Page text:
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I have very big data and low number of observations. So I decided to use PCA to reduce dimension of the data. The following is R example (just an dummy example - for workout):

xmat <- matrix(sample(-1:1, 100000, replace = TRUE), ncol = 1000)
colnames(xmat) <- paste ("V", 1:1000, sep ="")
rownames(xmat) <- paste("S", 1:100, sep = "")

In this example dataset I have 1000 variables and 100 observations / subjects.

I am doing PCA. Lets say.

out <- princomp(xmat)
Error in princomp.default(xmat) : 
  'princomp' can only be used with more units than variables

Q1: is there a way to reduce dimensionality with p > n ? I would like to use all variables information as opposed to representative ones. Without having proper solution I went anyway to use cluster analysis of variables to categorize the variables and pick the randomly from the clusters.

To create a list of representative variables I tried to cluster the variables.

# cluster variables 
d <- dist(t(xmat), method = "euclidean") # distance matrix
fit <- hclust(d, method="ward")
plot(fit)
groups = cutree(fit,40)
groupd <- data.frame(var = names(groups), group = groups)

What I am thinking is randomly pick one variable from each group above and use this in PCA. Assume that I have the following y variable.

set.seed(1234)
yvar.d <- data.frame (subject = c(paste("S", 1:100, sep = "")), yvar = rnorm (100, 50,10))

Here is my question:

  1. What could be statistical challenge of using cluster analysis ?
  2. Can we use PCA scores in predictions of y. How ? Just multiple regression or we can introduce something such as variance explained by each components in the model ?

    Edits:

    Based on the discussions (see the comments below), I am using different function to do PC analysis.

"The calculation is done by a singular value decomposition of the (centered and possibly scaled) data matrix, not by using eigen on the covariance matrix. This is generally the preferred method for numerical accuracy. The print method for these objects prints the results in a nice format and the plot method produces a scree plot." - from function help.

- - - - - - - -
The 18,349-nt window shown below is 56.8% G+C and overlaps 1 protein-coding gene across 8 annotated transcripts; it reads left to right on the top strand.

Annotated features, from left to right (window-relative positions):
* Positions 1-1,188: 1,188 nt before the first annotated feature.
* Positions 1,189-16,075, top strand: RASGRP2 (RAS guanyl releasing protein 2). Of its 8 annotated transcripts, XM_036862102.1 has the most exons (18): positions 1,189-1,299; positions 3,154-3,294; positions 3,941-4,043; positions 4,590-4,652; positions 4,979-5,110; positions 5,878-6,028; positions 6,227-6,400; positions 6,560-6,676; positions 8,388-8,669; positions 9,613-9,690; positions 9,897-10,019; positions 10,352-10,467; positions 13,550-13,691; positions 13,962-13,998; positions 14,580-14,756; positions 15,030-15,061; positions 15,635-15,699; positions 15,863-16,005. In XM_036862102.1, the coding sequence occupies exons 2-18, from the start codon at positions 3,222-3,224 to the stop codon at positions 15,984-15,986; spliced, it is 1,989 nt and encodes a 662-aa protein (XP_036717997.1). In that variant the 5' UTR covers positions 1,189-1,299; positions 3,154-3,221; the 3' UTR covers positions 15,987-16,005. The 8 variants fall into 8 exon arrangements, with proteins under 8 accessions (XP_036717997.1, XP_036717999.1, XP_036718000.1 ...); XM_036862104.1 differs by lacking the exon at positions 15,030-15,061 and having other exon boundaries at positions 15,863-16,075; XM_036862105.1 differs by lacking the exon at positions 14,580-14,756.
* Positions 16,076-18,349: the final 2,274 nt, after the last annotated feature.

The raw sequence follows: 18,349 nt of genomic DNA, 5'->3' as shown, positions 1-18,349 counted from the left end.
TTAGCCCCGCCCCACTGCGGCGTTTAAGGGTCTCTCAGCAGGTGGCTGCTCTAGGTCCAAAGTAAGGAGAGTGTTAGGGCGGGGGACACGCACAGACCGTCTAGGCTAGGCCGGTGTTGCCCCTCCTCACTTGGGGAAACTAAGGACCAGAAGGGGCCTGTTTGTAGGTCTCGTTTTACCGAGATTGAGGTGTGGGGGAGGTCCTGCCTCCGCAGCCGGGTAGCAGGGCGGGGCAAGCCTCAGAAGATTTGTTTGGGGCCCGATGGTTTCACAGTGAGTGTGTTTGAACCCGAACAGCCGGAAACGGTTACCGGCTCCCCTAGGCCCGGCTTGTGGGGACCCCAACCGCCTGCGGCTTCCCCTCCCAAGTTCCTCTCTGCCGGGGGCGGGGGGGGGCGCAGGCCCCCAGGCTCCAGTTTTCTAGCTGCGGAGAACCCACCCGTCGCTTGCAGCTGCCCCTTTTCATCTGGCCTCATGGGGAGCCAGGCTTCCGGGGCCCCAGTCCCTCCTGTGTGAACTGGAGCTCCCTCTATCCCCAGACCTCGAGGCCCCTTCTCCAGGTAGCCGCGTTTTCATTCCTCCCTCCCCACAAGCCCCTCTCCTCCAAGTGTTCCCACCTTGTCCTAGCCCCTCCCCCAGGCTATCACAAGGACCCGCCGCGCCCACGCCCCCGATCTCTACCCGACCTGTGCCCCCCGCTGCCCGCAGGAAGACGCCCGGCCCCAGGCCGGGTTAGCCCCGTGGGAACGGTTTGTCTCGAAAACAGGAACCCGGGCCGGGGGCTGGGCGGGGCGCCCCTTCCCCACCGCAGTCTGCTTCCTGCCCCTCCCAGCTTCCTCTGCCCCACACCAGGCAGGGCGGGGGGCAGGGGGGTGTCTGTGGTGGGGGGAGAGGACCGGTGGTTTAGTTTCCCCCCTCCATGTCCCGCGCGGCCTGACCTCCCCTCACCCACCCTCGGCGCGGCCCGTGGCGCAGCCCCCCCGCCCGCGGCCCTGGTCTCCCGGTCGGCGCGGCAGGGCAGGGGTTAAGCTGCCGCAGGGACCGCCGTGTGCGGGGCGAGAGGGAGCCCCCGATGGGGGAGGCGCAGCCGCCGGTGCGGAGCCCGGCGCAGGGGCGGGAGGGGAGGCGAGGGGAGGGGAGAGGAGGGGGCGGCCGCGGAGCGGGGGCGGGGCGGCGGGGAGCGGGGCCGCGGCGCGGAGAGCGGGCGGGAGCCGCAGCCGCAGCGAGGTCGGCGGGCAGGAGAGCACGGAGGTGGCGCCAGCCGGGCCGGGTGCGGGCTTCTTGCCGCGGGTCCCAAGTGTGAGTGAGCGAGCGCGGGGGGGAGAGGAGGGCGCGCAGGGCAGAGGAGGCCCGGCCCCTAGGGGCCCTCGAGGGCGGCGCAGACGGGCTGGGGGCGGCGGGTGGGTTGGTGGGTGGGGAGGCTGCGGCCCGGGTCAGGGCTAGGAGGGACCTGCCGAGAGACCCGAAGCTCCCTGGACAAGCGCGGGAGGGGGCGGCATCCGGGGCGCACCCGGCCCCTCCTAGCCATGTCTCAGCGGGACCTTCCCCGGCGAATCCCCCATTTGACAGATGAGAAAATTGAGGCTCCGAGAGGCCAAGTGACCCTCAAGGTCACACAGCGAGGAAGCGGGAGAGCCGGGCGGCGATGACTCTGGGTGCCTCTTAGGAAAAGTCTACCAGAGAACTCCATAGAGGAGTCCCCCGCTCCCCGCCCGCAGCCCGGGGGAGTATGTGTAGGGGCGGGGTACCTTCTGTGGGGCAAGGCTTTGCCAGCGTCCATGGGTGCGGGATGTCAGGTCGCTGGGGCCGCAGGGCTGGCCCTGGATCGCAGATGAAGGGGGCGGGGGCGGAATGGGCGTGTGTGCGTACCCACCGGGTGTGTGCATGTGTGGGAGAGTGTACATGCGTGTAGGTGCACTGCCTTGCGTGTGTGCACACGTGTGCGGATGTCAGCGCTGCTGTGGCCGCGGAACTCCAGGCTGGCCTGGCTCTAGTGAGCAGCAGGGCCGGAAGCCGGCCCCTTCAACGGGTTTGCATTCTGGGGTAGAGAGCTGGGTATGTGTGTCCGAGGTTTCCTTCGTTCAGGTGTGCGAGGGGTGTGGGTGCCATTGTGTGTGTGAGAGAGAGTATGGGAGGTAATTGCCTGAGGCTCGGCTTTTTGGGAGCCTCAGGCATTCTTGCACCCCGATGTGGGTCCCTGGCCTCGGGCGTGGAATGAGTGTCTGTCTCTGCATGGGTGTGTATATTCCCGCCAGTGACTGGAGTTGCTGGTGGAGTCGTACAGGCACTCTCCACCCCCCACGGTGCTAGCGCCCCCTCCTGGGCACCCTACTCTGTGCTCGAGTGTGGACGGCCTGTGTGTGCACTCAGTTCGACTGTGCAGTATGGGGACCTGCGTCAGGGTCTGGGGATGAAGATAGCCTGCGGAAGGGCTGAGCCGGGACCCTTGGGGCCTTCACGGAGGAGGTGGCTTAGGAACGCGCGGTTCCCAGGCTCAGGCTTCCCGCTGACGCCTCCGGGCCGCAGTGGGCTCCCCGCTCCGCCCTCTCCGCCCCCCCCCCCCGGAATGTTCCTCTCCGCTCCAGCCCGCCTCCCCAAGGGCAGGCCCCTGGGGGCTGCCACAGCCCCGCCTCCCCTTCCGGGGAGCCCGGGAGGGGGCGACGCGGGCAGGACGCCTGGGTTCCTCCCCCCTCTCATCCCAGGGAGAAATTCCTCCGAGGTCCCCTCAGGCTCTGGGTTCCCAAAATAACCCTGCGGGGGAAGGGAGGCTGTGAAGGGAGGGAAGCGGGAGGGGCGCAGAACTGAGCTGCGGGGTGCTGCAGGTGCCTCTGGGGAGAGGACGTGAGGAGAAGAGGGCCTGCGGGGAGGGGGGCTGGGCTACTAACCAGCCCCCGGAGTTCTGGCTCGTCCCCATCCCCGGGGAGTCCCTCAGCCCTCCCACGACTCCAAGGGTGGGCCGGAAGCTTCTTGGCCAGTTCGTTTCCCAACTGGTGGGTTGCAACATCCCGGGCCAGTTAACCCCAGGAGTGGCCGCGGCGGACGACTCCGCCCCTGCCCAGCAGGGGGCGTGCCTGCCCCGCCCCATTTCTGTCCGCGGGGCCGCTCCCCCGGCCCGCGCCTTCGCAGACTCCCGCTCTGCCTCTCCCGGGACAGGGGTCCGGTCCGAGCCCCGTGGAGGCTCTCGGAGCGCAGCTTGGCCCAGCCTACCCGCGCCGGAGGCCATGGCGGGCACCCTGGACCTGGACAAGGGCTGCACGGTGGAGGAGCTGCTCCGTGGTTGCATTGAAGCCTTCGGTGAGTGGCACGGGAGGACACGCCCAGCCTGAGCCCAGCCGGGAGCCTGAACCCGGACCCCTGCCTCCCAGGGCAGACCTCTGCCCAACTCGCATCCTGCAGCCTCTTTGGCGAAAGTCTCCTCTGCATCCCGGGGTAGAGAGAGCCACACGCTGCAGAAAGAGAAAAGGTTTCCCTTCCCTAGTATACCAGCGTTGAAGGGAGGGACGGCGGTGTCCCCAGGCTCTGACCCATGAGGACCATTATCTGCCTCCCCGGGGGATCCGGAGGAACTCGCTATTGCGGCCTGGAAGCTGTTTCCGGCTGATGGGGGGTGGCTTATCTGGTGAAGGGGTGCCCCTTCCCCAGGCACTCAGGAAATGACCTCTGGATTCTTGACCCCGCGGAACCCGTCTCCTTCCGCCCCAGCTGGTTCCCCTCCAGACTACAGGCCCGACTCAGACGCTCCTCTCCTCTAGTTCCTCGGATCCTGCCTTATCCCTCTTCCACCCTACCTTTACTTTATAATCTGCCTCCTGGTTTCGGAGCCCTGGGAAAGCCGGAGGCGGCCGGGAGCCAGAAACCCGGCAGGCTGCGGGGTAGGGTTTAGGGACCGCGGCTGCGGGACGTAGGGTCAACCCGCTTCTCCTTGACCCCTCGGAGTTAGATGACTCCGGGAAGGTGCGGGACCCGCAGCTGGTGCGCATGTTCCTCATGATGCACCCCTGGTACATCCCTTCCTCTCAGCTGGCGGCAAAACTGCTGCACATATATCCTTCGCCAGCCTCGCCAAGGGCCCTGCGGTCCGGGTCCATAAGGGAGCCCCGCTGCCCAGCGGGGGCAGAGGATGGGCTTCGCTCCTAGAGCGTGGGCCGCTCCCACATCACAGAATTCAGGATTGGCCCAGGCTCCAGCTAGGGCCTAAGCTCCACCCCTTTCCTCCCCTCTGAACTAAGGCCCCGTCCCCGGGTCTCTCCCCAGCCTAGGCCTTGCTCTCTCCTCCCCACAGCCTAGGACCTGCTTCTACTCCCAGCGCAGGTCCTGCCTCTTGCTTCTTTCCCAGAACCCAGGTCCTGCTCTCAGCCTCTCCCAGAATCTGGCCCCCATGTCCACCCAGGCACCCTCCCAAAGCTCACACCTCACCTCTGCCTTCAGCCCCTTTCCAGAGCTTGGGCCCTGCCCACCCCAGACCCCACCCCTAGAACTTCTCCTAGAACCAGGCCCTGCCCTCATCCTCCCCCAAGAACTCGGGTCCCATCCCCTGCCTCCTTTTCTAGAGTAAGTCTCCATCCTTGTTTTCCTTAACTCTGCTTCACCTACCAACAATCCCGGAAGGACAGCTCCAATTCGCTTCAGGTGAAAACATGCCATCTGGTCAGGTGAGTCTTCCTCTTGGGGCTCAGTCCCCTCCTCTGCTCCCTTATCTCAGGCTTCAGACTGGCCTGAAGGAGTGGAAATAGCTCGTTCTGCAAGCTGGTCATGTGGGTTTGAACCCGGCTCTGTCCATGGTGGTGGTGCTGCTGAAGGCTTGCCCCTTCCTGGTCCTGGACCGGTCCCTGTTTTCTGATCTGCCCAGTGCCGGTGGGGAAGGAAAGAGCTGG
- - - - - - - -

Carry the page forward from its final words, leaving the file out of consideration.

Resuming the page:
out1 <- prcomp(xmat)
      out1$x[1:3,1:3]
                      PC1        PC2       PC3
S1  2.940862 -2.7379835  6.527103
S2 -1.081124 -0.5294796 -0.276591
S3  2.375710  0.4505205 -4.236289

   out1$sdev
 screeplot(out1,npcs=30, type="lines",col=3) # 30 PCA plotted

enter image description here

 out1$rotation

I also come to see an example in SO how to use PCA in prediction. Here is my workout:

## take our training and test sets
YY <-  yvar.d$yvar 
prop <- 0.5
train = sample(1:length(YY), round(length(YY)*prop,0))


# data for testing model purpose 
testid = setdiff (1:length(YY), train)
YY1 <- YY
newXPCA <- data.frame(out1$x)
test.data <- data.frame (y = YY1[testid],newXPCA[testid,]) 
test.data[1:10,1:10]

train.data <- data.frame(y= YY1[train],newXPCA [train,])
train.data[1:10,1:10]

## fit the PCA
pc <- prcomp(train.data[, -1])
trainwPC <- data.frame (y = train.data$y, pc$x)

model1 <- lm(y ~ ., data = trainwPC)

#predict() method for class "prcomp"
test.p <- predict(pc, newdata = test.data)
pred <- predict(model1, newdata = data.frame(test.p), type = "response")
pred 
Warning message:
In predict.lm(model1, newdata = data.frame(test.p), type = "response") :
  prediction from a rank-deficient fit may be misleading

I just adopted this script from the SO link, I am not sure about accuracy of the script.

I still have technical questions remaining such as clarification to remaining question 2 above:

(1) If I want to split data into training and test set by sampling 50% of data (as show in the script). Should I do just multiple regression with y and the out1$x ? how many components to use ? is variance of each component play role in good model selection such as avoid over-fitting ? How ?

(2) Clustering (using x clusters) vs PCA analysis (with subset of x components vs all ) what would be statistically favorite for predictions in the situations where have p > n ? As I said to my mind the PCA analysis can use all information but I do not know if there is downside of such information such as over-fitting and "error consumption".

Worked example appreciated.

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  • $\begingroup$ 'princomp' can only be used with more units than variables PCA can be used with p>n. Maybe you were using the wrong function or using it wrongly? $\endgroup$ – ttnphns Jun 4 '14 at 6:04